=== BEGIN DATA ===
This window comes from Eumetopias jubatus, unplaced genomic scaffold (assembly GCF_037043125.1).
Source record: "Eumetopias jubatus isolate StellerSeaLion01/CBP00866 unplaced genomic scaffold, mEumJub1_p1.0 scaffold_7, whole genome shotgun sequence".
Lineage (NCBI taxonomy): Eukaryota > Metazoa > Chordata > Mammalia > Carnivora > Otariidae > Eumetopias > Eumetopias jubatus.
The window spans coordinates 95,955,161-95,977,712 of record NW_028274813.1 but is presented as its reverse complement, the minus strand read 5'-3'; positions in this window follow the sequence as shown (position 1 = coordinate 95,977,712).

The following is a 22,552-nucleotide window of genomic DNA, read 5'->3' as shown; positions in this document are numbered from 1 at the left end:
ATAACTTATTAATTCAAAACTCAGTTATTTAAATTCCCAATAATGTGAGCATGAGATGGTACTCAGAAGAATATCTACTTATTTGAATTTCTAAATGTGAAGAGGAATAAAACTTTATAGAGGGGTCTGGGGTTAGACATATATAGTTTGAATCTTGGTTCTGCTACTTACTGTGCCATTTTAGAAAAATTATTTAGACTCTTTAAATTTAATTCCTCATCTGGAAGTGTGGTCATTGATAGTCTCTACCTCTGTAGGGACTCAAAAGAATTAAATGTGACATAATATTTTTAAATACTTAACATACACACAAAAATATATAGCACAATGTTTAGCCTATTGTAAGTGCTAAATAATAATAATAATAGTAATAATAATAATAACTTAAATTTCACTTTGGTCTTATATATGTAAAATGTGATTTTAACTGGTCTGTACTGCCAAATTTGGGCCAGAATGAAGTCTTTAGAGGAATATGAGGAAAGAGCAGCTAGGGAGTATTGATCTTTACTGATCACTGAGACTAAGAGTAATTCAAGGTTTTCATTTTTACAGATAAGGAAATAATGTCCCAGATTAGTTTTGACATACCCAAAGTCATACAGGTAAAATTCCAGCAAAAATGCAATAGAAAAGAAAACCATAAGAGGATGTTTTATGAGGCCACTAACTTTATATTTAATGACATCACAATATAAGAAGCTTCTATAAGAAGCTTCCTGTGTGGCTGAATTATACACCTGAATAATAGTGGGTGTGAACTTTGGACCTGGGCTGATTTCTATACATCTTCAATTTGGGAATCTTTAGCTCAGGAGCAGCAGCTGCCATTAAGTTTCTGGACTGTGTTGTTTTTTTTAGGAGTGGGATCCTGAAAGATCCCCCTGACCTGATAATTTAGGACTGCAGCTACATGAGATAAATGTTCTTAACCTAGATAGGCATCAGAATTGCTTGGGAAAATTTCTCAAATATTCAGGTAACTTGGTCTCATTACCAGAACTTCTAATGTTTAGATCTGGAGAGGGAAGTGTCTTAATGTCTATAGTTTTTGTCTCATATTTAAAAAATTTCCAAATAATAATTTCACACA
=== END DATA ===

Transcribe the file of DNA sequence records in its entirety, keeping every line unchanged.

This window comes from Eumetopias jubatus, unplaced genomic scaffold (assembly GCF_037043125.1).
Source record: "Eumetopias jubatus isolate StellerSeaLion01/CBP00866 unplaced genomic scaffold, mEumJub1_p1.0 scaffold_7, whole genome shotgun sequence".
Lineage (NCBI taxonomy): Eukaryota > Metazoa > Chordata > Mammalia > Carnivora > Otariidae > Eumetopias > Eumetopias jubatus.
The window spans coordinates 95,955,161-95,977,712 of record NW_028274813.1 but is presented as its reverse complement, the minus strand read 5'-3'; positions in this window follow the sequence as shown (position 1 = coordinate 95,977,712).

The following is a 22,552-nucleotide window of genomic DNA, read 5'->3' as shown; positions in this document are numbered from 1 at the left end:
ATAACTTATTAATTCAAAACTCAGTTATTTAAATTCCCAATAATGTGAGCATGAGATGGTACTCAGAAGAATATCTACTTATTTGAATTTCTAAATGTGAAGAGGAATAAAACTTTATAGAGGGGTCTGGGGTTAGACATATATAGTTTGAATCTTGGTTCTGCTACTTACTGTGCCATTTTAGAAAAATTATTTAGACTCTTTAAATTTAATTCCTCATCTGGAAGTGTGGTCATTGATAGTCTCTACCTCTGTAGGGACTCAAAAGAATTAAATGTGACATAATATTTTTAAATACTTAACATACACACAAAAATATATAGCACAATGTTTAGCCTATTGTAAGTGCTAAATAATAATAATAATAGTAATAATAATAATAACTTAAATTTCACTTTGGTCTTATATATGTAAAATGTGATTTTAACTGGTCTGTACTGCCAAATTTGGGCCAGAATGAAGTCTTTAGAGGAATATGAGGAAAGAGCAGCTAGGGAGTATTGATCTTTACTGATCACTGAGACTAAGAGTAATTCAAGGTTTTCATTTTTACAGATAAGGAAATAATGTCCCAGATTAGTTTTGACATACCCAAAGTCATACAGGTAAAATTCCAGCAAAAATGCAATAGAAAAGAAAACCATAAGAGGATGTTTTATGAGGCCACTAACTTTATATTTAATGACATCACAATATAAGAAGCTTCTATAAGAAGCTTCCTGTGTGGCTGAATTATACACCTGAATAATAGTGGGTGTGAACTTTGGACCTGGGCTGATTTCTATACATCTTCAATTTGGGAATCTTTAGCTCAGGAGCAGCAGCTGCCATTAAGTTTCTGGACTGTGTTGTTTTTTTTAGGAGTGGGATCCTGAAAGATCCCCCTGACCTGATAATTTAGGACTGCAGCTACATGAGATAAATGTTCTTAACCTAGATAGGCATCAGAATTGCTTGGGAAAATTTCTCAAATATTCAGGTAACTTGGTCTCATTACCAGAACTTCTAATGTTTAGATCTGGAGAGGGAAGTGTCTTAATGTCTATAGTTTTTGTCTCATATTTAAAAAATTTCCAAATAATAATTTCACACA